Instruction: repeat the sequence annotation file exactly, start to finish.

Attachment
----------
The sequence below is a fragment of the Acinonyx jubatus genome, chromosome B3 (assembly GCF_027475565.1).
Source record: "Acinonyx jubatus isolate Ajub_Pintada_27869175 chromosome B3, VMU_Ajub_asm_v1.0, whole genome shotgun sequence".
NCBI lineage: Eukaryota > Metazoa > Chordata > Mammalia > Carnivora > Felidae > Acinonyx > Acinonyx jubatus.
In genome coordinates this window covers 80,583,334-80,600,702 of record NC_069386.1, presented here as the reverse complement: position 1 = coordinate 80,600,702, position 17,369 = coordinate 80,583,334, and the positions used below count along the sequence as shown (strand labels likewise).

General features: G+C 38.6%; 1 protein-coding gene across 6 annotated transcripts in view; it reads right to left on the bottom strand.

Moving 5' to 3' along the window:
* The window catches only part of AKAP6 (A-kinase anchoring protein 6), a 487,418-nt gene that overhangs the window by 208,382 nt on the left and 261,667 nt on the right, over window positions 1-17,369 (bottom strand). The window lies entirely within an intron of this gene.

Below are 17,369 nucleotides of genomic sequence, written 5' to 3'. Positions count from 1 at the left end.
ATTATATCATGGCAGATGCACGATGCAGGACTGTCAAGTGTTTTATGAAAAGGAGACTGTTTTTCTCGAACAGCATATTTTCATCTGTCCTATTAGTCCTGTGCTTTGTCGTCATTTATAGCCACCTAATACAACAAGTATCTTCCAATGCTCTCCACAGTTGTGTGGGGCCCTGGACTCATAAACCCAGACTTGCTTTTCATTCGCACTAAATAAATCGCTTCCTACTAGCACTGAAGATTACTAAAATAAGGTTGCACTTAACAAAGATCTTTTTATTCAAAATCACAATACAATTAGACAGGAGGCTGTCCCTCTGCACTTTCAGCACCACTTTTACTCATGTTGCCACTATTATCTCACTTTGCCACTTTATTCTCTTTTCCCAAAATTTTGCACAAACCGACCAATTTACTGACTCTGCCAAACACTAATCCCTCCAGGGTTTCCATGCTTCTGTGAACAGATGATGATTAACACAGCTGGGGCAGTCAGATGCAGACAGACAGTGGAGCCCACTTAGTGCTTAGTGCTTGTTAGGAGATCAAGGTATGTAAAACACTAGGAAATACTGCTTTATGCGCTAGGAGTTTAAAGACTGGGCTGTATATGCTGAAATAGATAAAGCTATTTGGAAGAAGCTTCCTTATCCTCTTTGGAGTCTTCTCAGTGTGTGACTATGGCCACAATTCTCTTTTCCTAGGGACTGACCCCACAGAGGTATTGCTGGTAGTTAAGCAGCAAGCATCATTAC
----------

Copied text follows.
The sequence below is a fragment of the Acinonyx jubatus genome, chromosome B3 (assembly GCF_027475565.1).
Source record: "Acinonyx jubatus isolate Ajub_Pintada_27869175 chromosome B3, VMU_Ajub_asm_v1.0, whole genome shotgun sequence".
NCBI lineage: Eukaryota > Metazoa > Chordata > Mammalia > Carnivora > Felidae > Acinonyx > Acinonyx jubatus.
In genome coordinates this window covers 80,583,334-80,600,702 of record NC_069386.1, presented here as the reverse complement: position 1 = coordinate 80,600,702, position 17,369 = coordinate 80,583,334, and the positions used below count along the sequence as shown (strand labels likewise).

General features: G+C 38.6%; 1 protein-coding gene across 6 annotated transcripts in view; it reads right to left on the bottom strand.

Moving 5' to 3' along the window:
* The window catches only part of AKAP6 (A-kinase anchoring protein 6), a 487,418-nt gene that overhangs the window by 208,382 nt on the left and 261,667 nt on the right, over window positions 1-17,369 (bottom strand). The window lies entirely within an intron of this gene.

Below are 17,369 nucleotides of genomic sequence, written 5' to 3'. Positions count from 1 at the left end.
ATTATATCATGGCAGATGCACGATGCAGGACTGTCAAGTGTTTTATGAAAAGGAGACTGTTTTTCTCGAACAGCATATTTTCATCTGTCCTATTAGTCCTGTGCTTTGTCGTCATTTATAGCCACCTAATACAACAAGTATCTTCCAATGCTCTCCACAGTTGTGTGGGGCCCTGGACTCATAAACCCAGACTTGCTTTTCATTCGCACTAAATAAATCGCTTCCTACTAGCACTGAAGATTACTAAAATAAGGTTGCACTTAACAAAGATCTTTTTATTCAAAATCACAATACAATTAGACAGGAGGCTGTCCCTCTGCACTTTCAGCACCACTTTTACTCATGTTGCCACTATTATCTCACTTTGCCACTTTATTCTCTTTTCCCAAAATTTTGCACAAACCGACCAATTTACTGACTCTGCCAAACACTAATCCCTCCAGGGTTTCCATGCTTCTGTGAACAGATGATGATTAACACAGCTGGGGCAGTCAGATGCAGACAGACAGTGGAGCCCACTTAGTGCTTAGTGCTTGTTAGGAGATCAAGGTATGTAAAACACTAGGAAATACTGCTTTATGCGCTAGGAGTTTAAAGACTGGGCTGTATATGCTGAAATAGATAAAGCTATTTGGAAGAAGCTTCCTTATCCTCTTTGGAGTCTTCTCAGTGTGTGACTATGGCCACAATTCTCTTTTCCTAGGGACTGACCCCACAGAGGTATTGCTGGTAGTTAAGCAGCAAGCATCATTAC